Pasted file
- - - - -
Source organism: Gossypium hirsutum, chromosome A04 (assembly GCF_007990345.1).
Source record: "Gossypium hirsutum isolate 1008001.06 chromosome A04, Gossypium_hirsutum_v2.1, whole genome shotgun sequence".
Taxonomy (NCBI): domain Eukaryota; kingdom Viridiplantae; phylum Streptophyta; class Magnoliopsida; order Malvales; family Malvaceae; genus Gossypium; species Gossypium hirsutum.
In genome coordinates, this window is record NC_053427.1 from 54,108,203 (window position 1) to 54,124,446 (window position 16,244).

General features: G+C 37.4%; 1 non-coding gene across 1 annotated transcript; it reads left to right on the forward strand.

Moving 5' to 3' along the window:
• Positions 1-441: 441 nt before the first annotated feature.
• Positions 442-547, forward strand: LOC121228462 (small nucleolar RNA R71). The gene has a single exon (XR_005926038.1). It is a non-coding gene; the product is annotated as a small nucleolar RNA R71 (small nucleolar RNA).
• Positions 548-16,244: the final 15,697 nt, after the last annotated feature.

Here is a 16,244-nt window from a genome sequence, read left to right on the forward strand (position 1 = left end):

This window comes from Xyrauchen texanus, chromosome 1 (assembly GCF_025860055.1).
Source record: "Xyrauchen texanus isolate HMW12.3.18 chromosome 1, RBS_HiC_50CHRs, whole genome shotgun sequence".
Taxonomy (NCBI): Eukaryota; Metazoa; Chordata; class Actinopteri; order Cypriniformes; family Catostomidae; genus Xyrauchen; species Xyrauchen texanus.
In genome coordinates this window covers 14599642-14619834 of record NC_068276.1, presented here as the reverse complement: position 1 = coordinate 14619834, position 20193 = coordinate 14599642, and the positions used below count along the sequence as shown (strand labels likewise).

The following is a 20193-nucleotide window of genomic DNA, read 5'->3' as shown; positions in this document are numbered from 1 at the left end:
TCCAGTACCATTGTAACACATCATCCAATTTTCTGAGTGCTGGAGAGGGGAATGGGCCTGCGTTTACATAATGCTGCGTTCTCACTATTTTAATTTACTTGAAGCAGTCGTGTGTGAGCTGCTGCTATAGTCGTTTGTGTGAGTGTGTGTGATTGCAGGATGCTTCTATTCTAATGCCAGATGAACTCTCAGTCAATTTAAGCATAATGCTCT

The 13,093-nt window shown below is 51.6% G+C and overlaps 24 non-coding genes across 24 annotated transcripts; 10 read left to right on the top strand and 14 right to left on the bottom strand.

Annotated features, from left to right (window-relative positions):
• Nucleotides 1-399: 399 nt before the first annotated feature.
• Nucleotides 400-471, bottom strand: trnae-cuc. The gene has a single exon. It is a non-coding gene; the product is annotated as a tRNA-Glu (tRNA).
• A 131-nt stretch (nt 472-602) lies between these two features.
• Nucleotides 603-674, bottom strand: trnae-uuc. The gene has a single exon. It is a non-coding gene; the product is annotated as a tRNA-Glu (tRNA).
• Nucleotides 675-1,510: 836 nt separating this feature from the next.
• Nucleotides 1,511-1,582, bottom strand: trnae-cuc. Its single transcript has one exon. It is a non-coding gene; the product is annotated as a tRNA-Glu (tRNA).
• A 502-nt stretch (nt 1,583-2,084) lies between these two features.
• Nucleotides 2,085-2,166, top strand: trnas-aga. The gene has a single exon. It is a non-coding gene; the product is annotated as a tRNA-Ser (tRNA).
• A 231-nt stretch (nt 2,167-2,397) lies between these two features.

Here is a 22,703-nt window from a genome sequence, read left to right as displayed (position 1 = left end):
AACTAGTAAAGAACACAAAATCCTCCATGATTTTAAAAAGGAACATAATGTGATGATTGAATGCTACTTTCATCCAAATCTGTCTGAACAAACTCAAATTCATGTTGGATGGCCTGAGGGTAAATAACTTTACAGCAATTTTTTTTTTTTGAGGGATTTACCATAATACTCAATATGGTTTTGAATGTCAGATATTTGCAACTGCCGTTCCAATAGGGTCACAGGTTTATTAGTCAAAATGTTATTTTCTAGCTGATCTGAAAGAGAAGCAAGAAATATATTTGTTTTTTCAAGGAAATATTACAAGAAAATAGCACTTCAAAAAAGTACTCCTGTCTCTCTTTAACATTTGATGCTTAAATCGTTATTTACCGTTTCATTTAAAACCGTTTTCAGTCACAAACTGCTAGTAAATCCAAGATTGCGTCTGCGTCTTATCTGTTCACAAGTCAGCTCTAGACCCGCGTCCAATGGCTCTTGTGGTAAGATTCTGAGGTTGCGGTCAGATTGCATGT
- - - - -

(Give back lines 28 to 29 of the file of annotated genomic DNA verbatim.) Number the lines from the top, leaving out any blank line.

Here is a 22,703-nt window from a genome sequence, read left to right as displayed (position 1 = left end):
AACTAGTAAAGAACACAAAATCCTCCATGATTTTAAAAAGGAACATAATGTGATGATTGAATGCTACTTTCATCCAAATCTGTCTGAACAAACTCAAATTCATGTTGGATGGCCTGAGGGTAAATAACTTTACAGCAATTTTTTTTTTTTGAGGGATTTACCATAATACTCAATATGGTTTTGAATGTCAGATATTTGCAACTGCCGTTCCAATAGGGTCACAGGTTTATTAGTCAAAATGTTATTTTCTAGCTGATCTGAAAGAGAAGCAAGAAATATATTTGTTTTTTCAAGGAAATATTACAAGAAAATAGCACTTCAAAAAAGTACTCCTGTCTCTCTTTAACATTTGATGCTTAAATCGTTATTTACCGTTTCATTTAAAACCGTTTTCAGTCACAAACTGCTAGTAAATCCAAGATTGCGTCTGCGTCTTATCTGTTCACAAGTCAGCTCTAGACCCGCGTCCAATGGCTCTTGTGGTAAGATTCTGAGGTTGCGGTCAGATTGCATGT